Reporter quits job following 'fatherless' young black men comments
theGRIO REPORT - A New York area TV reporter has quit his job following controversial comments he made on-air about 'fatherless' young black men..
A New York area TV reporter has quit his job following comments he made on-air about ‘fatherless’ young black men.
News 12’s Sean Bergin was reporting a story on the murder of a Jersey City police officer when he decided to go off-script after his news package aired.
The officer, Melvin Santiago, was allegedly killed by Lawrence Campbell, who had previous drug arrests on his record.
During Bergin’s story, he interviewed Campbell’s wife Angelique. She expressed brief condolences for Santiago’s family but insisted “at the end of the day, [her husband] had family, too.”
Campbell died as a result of police officers returning fire during a shootout.
At one point, a clearly frustrated Angelique indicated her husband should have “took more” officers with him. “Mrs. Campbell echoed the ‘anti-cop mentality’ of many we spoke with in that crime-ridden neighborhood today,” Bergin says in the story.
Once the package ended, Bergin was shown on camera back in the studio with a final note:
It’s worth noting that we were besieged, flooded with calls by police officers furious that we would give media coverage to the wife of a cop killer. It’s understandable. We decided to air it because it’s important to shine a light on this anti-cop mentality that has so contaminated America’s inner cities. This same sick perverse line of thinking is evident from Jersey City to Newark and Paterson to Trenton. It has made the police officer’s job impossible, and it has got to stop. The underlying cause for all of this of course? Young black men growing up without fathers. Unfortunately, no one in the news media has the courage to touch that subject.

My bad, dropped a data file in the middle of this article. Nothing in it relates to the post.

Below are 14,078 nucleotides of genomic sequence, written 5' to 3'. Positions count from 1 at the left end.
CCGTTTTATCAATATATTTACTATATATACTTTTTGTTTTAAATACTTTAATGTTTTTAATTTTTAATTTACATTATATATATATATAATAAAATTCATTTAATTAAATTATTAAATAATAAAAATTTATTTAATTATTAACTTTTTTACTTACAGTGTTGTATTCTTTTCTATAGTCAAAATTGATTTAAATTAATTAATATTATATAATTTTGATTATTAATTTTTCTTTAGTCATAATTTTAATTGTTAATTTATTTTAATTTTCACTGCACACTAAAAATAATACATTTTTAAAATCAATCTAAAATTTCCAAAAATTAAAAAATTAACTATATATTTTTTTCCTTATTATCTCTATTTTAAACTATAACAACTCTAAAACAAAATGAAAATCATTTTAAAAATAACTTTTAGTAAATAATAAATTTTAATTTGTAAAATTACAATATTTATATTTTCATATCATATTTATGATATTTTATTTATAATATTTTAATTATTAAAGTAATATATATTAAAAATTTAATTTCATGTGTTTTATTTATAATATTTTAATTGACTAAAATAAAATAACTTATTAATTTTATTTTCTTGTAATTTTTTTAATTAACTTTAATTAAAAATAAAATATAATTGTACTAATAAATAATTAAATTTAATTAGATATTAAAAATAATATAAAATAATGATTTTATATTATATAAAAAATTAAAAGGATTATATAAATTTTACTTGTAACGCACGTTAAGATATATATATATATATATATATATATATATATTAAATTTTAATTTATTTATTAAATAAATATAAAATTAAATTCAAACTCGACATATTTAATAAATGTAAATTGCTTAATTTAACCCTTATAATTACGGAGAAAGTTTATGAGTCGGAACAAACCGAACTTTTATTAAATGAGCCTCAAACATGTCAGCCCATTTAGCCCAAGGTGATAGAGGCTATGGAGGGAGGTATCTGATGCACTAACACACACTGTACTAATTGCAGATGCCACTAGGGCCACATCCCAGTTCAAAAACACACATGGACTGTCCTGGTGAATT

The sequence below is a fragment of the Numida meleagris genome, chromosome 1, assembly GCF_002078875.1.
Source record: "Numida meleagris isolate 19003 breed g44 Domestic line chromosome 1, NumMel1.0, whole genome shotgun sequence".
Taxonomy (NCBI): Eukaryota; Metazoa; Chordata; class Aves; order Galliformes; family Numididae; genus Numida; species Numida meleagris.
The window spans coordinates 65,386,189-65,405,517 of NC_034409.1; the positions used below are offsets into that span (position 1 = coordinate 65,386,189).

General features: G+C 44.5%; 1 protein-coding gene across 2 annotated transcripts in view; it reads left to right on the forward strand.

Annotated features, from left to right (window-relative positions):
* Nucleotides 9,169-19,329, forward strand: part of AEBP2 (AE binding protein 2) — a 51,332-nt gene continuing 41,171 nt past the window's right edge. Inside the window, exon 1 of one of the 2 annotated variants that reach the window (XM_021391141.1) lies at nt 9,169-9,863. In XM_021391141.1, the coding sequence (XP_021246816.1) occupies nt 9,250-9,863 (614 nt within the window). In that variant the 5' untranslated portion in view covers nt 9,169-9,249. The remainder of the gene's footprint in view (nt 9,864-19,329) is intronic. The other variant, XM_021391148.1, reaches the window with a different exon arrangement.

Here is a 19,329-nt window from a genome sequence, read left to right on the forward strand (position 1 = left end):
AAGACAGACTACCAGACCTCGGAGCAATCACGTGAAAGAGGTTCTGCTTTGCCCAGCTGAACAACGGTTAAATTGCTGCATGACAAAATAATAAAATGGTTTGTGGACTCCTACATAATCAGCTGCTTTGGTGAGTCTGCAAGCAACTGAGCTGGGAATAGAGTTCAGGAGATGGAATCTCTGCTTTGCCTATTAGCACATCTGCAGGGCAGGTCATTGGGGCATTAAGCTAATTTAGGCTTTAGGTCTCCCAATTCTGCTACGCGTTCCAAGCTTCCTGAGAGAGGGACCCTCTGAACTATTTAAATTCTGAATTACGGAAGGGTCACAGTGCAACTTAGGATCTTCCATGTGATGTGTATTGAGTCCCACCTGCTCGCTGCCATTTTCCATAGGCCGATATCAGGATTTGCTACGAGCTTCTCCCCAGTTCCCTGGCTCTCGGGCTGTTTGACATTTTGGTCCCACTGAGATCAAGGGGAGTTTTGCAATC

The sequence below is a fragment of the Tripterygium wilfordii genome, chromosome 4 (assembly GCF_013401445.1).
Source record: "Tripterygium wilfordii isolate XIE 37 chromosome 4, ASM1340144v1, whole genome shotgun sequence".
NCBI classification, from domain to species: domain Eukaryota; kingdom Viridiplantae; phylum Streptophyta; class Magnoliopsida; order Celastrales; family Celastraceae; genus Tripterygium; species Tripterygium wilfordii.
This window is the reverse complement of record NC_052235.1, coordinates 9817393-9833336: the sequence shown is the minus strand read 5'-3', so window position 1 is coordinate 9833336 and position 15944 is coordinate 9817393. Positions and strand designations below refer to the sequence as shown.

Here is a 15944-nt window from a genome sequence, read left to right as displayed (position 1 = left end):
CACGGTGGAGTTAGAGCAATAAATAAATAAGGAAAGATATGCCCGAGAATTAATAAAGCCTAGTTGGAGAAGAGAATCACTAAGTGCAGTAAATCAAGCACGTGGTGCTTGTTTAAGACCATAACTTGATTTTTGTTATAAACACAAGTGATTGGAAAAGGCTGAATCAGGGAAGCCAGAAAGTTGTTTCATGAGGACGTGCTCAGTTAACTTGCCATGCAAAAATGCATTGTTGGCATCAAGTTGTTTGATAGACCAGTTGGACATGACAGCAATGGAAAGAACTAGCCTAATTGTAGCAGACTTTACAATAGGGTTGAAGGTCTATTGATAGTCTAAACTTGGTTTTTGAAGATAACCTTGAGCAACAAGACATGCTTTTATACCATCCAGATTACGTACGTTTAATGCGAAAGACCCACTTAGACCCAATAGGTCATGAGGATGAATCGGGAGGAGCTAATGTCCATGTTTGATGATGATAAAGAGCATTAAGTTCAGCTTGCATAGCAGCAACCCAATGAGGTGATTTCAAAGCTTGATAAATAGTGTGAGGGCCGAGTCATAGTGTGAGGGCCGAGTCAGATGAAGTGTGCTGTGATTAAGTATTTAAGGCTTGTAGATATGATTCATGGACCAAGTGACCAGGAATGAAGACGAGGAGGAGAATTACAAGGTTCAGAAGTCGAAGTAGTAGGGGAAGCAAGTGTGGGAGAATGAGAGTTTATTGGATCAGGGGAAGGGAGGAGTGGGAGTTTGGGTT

Following the comments, Bergin was given the “equivalent of a demotion,” according to TheBlaze. Bergin told the site the station wanted to dock his pay and reduce his work load.
Bergin also admitted his ‘off-script’ moment was against company policy:
I broke the rules, but I broke the rules because I was doing the right thing. You can’t fix a problem if you don’t talk about the problem. The truth is, 73 percent of African-American children grow up without fathers. It’s a topic that needs to be handled delicately — and really, this situation could have been used as a way to explore that.
I’m in these housing projects all the time, and it’s all for the same thing: black men slaughtering each other in the streets. Why is this happening?” he continued, adding that it’s nearly impossible to cover the issue in-depth and accurately when surrounded by “stark raving liberals who masquerade as journalists.
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